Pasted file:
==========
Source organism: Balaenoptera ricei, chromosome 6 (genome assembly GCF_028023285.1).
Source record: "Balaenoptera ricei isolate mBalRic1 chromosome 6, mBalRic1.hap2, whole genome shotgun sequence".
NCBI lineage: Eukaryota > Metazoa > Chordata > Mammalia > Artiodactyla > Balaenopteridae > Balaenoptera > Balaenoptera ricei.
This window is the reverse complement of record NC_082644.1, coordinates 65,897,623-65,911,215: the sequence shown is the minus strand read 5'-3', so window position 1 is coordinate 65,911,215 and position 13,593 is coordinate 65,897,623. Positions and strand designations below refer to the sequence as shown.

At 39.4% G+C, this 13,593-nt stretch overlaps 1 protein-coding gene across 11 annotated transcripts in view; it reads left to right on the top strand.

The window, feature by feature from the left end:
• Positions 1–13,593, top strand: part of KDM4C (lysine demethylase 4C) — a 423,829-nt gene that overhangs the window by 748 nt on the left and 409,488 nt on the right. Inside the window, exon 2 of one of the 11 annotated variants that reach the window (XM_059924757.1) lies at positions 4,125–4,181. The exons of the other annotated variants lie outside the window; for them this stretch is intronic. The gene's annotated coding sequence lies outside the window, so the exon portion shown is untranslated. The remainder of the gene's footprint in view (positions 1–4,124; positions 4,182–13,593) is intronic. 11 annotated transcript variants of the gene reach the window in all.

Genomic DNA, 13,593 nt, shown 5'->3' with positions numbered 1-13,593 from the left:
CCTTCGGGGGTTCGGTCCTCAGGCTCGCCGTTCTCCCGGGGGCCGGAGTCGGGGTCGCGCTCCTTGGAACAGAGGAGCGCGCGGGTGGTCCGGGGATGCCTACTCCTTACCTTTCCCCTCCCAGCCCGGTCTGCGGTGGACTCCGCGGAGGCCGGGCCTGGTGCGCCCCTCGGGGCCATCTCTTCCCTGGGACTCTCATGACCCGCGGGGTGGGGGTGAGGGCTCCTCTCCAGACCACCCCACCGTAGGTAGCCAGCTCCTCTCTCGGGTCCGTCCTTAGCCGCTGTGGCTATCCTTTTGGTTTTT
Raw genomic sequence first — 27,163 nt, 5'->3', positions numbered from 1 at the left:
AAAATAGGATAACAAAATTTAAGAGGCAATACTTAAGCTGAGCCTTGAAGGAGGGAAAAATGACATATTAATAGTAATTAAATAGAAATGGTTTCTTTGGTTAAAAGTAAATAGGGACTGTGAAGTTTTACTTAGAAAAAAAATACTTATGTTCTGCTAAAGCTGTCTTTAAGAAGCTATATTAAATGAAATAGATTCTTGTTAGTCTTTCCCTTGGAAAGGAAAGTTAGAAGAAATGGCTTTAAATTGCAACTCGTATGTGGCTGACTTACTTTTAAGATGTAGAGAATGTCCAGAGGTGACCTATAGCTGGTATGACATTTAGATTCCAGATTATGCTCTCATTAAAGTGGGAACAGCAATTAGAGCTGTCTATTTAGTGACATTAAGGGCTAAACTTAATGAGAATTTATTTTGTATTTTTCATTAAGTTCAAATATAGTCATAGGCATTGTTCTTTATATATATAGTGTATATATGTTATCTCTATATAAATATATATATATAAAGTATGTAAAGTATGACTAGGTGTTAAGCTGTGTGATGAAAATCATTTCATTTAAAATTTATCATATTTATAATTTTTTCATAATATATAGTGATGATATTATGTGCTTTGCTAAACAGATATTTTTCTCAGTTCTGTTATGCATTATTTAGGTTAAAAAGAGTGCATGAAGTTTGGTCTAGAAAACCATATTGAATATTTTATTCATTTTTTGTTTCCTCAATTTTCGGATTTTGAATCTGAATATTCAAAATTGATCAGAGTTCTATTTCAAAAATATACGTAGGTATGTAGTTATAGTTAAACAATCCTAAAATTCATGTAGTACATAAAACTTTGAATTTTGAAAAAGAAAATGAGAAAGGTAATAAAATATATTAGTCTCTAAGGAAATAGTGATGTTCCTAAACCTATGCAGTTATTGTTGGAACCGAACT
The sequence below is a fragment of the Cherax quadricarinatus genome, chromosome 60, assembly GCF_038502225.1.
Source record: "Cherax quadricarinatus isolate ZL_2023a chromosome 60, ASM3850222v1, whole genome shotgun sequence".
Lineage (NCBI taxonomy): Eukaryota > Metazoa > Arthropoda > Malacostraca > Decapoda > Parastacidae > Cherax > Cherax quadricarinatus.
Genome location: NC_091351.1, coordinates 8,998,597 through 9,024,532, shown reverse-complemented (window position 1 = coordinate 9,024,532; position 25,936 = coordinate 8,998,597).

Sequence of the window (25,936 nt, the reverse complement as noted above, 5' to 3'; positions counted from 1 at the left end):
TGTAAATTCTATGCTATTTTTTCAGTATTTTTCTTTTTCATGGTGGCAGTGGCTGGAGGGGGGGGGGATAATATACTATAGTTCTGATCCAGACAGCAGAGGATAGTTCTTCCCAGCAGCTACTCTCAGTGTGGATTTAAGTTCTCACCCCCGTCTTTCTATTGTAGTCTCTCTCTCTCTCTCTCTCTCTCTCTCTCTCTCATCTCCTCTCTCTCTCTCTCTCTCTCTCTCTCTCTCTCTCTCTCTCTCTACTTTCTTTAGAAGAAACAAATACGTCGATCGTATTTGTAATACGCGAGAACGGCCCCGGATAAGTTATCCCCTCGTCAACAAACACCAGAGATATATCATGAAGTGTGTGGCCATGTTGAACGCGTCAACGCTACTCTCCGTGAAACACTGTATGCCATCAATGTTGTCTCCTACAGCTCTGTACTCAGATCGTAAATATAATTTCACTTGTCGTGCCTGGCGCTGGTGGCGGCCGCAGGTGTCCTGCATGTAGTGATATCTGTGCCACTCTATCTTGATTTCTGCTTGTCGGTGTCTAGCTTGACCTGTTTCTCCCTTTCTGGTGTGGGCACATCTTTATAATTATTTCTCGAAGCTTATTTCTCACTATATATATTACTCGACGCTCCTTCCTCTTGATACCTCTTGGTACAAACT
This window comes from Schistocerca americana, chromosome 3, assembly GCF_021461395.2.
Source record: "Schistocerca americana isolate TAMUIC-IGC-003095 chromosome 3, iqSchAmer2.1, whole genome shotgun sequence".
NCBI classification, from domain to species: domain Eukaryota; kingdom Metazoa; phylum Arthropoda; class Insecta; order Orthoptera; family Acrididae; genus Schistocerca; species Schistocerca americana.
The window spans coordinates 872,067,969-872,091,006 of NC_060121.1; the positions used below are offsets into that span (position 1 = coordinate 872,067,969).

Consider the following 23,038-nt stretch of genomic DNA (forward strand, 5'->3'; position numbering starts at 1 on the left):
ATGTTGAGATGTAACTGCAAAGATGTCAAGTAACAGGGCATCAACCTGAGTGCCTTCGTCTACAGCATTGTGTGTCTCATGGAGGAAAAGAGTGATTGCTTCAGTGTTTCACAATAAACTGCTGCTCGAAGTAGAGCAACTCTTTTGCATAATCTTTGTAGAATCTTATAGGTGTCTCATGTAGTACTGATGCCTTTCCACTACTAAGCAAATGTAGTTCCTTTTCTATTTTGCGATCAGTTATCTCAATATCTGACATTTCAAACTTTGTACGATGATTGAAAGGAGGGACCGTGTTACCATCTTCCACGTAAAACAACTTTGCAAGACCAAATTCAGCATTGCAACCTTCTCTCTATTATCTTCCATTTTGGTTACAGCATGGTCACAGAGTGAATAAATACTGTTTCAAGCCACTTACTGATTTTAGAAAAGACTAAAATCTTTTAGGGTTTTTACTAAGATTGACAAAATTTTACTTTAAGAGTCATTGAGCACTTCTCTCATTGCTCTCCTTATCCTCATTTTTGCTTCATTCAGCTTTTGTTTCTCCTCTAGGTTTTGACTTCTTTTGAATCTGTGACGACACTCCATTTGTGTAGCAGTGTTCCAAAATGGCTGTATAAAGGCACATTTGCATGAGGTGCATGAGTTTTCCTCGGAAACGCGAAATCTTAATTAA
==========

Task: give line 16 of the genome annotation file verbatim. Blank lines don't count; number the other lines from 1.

Sequence of the window (25,936 nt, the reverse complement as noted above, 5' to 3'; positions counted from 1 at the left end):